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As You Like It: Act 3, Scene 4

As You Like It
Act 3, Scene 4

Another part of the Forest of Arden.

  1. Enter Rosalind and Celia.

Rosalind

2
  1. Never talk to me, I will weep.

Celia

3 - 4
  1. Do, I prithee, but yet have the grace to consider that tears
  2. do not become a man.

Rosalind

5
  1. But have I not cause to weep?

Celia

6
  1. As good cause as one would desire, therefore weep.

Rosalind

7
  1. His very hair is of the dissembling color.

Celia

8 - 9
  1. Something browner than Judas’s. Marry, his kisses are
  2. Judas’s own children.

Rosalind

10
  1. I’ faith, his hair is of a good color.

Celia

11
  1. An excellent color. Your chestnut was ever the only color.

Rosalind

12 - 13
  1. And his kissing is as full of sanctity as the touch of holy
  2. bread.

Celia

14 - 16
  1. He hath bought a pair of cast lips of Diana. A nun of
  2. winter’s sisterhood kisses not more religiously, the very
  3. ice of chastity is in them.

Rosalind

17 - 18
  1. But why did he swear he would come this morning, and comes
  2. not?

Celia

19
  1. Nay certainly there is no truth in him.

Rosalind

20
  1. Do you think so?

Celia

21 - 23
  1. Yes, I think he is not a pick-purse nor a horse-stealer, but
  2. for his verity in love, I do think him as concave as a
  3. cover’d goblet or a worm-eaten nut.

Rosalind

24
  1. Not true in love?

Celia

25
  1. Yes, when he is inbut I think he is not in.

Rosalind

26
  1. You have heard him swear downright he was.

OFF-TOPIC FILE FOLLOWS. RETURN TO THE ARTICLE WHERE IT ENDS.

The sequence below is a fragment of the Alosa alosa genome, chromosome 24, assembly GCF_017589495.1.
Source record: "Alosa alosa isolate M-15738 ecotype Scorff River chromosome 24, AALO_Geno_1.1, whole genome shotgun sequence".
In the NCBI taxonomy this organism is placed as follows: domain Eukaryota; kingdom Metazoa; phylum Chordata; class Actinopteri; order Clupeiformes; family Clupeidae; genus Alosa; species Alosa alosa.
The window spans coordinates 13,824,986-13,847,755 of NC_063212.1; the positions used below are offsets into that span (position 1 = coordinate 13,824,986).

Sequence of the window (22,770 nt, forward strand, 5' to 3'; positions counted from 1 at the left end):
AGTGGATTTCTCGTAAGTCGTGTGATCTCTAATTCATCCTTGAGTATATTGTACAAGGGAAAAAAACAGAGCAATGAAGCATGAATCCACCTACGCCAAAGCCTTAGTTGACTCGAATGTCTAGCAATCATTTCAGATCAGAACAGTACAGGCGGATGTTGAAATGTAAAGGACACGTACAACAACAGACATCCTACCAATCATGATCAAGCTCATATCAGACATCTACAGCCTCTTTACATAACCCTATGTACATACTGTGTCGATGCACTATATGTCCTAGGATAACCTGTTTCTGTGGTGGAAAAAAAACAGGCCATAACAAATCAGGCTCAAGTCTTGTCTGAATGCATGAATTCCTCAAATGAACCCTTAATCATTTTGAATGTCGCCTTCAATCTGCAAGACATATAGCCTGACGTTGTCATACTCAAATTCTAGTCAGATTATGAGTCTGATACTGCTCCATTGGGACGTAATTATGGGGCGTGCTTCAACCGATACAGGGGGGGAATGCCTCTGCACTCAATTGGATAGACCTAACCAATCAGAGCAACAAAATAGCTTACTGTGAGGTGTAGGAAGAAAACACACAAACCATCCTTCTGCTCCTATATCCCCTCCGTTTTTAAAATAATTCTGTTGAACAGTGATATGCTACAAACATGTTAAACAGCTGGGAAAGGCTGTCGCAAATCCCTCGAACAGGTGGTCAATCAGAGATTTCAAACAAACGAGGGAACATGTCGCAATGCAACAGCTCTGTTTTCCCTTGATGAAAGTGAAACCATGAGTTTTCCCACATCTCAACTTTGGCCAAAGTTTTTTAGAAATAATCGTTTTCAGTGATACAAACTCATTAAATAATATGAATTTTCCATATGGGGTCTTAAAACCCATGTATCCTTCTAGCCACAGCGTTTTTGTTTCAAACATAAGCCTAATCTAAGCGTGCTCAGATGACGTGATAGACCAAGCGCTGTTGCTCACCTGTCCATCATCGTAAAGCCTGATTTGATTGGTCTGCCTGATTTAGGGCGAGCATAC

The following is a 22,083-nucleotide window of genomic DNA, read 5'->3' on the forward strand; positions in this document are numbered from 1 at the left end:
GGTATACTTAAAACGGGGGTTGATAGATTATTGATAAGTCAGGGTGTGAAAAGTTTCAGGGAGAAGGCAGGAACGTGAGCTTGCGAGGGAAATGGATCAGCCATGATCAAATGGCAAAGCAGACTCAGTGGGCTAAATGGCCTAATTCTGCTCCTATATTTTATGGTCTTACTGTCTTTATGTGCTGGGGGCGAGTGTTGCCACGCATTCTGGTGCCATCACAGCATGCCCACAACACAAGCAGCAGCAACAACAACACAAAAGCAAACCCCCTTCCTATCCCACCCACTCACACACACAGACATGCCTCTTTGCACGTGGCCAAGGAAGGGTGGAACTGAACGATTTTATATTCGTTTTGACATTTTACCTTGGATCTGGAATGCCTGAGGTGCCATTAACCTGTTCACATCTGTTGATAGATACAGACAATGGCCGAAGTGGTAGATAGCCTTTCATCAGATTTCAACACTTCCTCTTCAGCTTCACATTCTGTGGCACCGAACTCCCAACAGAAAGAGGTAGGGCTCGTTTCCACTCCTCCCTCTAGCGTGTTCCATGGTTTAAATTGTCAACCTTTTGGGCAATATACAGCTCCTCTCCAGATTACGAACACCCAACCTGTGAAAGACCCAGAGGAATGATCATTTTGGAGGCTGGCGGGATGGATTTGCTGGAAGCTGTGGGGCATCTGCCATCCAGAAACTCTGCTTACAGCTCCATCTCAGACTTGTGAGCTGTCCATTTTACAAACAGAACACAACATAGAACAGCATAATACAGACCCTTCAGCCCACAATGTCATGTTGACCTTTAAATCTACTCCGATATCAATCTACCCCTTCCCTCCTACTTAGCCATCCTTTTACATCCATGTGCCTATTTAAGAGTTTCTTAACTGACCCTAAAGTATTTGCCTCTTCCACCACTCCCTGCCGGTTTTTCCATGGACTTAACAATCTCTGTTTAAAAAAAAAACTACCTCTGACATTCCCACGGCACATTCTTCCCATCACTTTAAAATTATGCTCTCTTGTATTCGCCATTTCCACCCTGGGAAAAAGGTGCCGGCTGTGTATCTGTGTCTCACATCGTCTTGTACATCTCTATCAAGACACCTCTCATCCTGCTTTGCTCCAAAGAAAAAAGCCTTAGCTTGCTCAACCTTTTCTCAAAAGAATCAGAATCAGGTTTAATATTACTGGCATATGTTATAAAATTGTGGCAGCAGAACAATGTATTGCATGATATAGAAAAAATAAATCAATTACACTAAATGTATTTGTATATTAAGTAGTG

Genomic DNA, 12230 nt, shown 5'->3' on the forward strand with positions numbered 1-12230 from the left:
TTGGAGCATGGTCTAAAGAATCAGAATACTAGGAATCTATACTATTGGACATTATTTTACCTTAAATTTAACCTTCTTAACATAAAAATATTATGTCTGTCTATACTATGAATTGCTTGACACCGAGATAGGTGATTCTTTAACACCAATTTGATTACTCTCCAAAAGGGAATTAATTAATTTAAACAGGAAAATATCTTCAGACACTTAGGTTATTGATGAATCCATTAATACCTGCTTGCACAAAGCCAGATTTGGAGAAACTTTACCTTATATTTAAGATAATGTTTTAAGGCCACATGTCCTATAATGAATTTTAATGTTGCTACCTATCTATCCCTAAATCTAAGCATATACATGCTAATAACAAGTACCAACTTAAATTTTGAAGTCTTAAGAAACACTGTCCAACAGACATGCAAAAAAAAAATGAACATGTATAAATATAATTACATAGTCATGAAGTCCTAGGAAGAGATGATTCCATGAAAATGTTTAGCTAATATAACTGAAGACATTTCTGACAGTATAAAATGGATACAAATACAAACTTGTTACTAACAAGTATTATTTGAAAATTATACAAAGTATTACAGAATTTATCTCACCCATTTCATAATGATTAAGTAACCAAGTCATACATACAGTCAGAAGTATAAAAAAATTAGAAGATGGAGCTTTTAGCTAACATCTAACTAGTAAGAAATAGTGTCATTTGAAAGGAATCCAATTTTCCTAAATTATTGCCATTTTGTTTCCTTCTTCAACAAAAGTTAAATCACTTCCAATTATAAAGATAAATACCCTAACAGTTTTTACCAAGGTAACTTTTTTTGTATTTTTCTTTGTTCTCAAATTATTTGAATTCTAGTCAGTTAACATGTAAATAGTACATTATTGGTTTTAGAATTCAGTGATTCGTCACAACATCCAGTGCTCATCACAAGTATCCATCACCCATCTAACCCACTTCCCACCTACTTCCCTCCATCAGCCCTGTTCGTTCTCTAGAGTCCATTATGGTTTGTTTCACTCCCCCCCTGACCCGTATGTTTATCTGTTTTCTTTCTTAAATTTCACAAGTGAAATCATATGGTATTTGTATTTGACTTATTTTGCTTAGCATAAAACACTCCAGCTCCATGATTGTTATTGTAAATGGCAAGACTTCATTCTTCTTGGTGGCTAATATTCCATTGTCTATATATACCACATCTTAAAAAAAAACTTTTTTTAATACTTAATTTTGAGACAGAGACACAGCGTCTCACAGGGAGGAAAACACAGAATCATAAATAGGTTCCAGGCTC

Celia

27 - 30
  1. Was is not is.” Besides, the oath of a lover is no
  2. stronger than the word of a tapster; they are both the
  3. confirmer of false reckonings. He attends here in the forest
  4. on the Duke your father.

Rosalind

31 - 34
  1. I met the Duke yesterday, and had much question with him. He
  2. ask’d me of what parentage I was. I told him of as good as
  3. he, so he laugh’d and let me go. But what talk we of
  4. fathers, when there is such a man as Orlando?

Celia

35 - 40
  1. O, that’s a brave man! He writes brave verses, speaks brave
  2. words, swears brave oaths, and breaks them bravely, quite
  3. traverse, athwart the heart of his lover, as a puisne
  4. tilter, that spurs his horse but on one side, breaks his
  5. staff like a noble goose. But all’s brave that youth mounts
  6. and folly guides. Who comes here?
  1. Enter Corin.

Corin

42 - 46
  1. Mistress and master, you have oft inquired
  2. After the shepherd that complain’d of love,
  3. Who you saw sitting by me on the turf,
  4. Praising the proud disdainful shepherdess
  5. That was his mistress.

Celia

47
  1.                        Well; and what of him?

Corin

48 - 52
  1. If you will see a pageant truly play’d
  2. Between the pale complexion of true love
  3. And the red glow of scorn and proud disdain,
  4. Go hence a little, and I shall conduct you,
  5. If you will mark it.

Rosalind

53 - 56
  1.                      O, come, let us remove,
  2. The sight of lovers feedeth those in love.
  3. Bring us to this sight, and you shall say
  4. I’ll prove a busy actor in their play.
  1. Exeunt.
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